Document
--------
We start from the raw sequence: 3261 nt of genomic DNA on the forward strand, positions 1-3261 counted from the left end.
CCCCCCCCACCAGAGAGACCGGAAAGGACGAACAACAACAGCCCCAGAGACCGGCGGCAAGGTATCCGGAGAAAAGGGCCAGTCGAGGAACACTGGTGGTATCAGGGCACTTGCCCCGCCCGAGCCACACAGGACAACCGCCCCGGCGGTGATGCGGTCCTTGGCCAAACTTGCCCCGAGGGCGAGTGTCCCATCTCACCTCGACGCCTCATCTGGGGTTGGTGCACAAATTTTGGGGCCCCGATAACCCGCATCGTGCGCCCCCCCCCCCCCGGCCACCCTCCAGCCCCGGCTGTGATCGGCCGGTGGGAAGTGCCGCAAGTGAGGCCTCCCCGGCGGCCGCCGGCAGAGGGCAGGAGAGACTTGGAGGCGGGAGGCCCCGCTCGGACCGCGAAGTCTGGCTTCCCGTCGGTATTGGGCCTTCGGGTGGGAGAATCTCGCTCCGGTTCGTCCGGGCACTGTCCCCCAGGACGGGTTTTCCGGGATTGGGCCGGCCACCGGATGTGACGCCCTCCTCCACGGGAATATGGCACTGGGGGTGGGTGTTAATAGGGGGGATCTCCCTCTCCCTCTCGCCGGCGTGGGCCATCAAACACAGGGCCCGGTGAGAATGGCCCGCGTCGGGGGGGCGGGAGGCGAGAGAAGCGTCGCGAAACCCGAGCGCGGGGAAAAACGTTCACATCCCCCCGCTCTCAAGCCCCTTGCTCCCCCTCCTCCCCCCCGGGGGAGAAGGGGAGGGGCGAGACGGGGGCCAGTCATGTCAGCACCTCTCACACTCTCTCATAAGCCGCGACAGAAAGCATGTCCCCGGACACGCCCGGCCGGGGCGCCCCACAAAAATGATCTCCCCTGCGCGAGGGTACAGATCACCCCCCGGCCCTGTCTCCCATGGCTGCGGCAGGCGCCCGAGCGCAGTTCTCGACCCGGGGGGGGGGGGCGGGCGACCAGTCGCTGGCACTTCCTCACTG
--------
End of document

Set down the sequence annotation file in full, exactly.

We start from the raw sequence: 3261 nt of genomic DNA on the forward strand, positions 1-3261 counted from the left end.
CCCCCCCCACCAGAGAGACCGGAAAGGACGAACAACAACAGCCCCAGAGACCGGCGGCAAGGTATCCGGAGAAAAGGGCCAGTCGAGGAACACTGGTGGTATCAGGGCACTTGCCCCGCCCGAGCCACACAGGACAACCGCCCCGGCGGTGATGCGGTCCTTGGCCAAACTTGCCCCGAGGGCGAGTGTCCCATCTCACCTCGACGCCTCATCTGGGGTTGGTGCACAAATTTTGGGGCCCCGATAACCCGCATCGTGCGCCCCCCCCCCCCCGGCCACCCTCCAGCCCCGGCTGTGATCGGCCGGTGGGAAGTGCCGCAAGTGAGGCCTCCCCGGCGGCCGCCGGCAGAGGGCAGGAGAGACTTGGAGGCGGGAGGCCCCGCTCGGACCGCGAAGTCTGGCTTCCCGTCGGTATTGGGCCTTCGGGTGGGAGAATCTCGCTCCGGTTCGTCCGGGCACTGTCCCCCAGGACGGGTTTTCCGGGATTGGGCCGGCCACCGGATGTGACGCCCTCCTCCACGGGAATATGGCACTGGGGGTGGGTGTTAATAGGGGGGATCTCCCTCTCCCTCTCGCCGGCGTGGGCCATCAAACACAGGGCCCGGTGAGAATGGCCCGCGTCGGGGGGGCGGGAGGCGAGAGAAGCGTCGCGAAACCCGAGCGCGGGGAAAAACGTTCACATCCCCCCGCTCTCAAGCCCCTTGCTCCCCCTCCTCCCCCCCGGGGGAGAAGGGGAGGGGCGAGACGGGGGCCAGTCATGTCAGCACCTCTCACACTCTCTCATAAGCCGCGACAGAAAGCATGTCCCCGGACACGCCCGGCCGGGGCGCCCCACAAAAATGATCTCCCCTGCGCGAGGGTACAGATCACCCCCCGGCCCTGTCTCCCATGGCTGCGGCAGGCGCCCGAGCGCAGTTCTCGACCCGGGGGGGGGGGGCGGGCGACCAGTCGCTGGCACTTCCTCACTG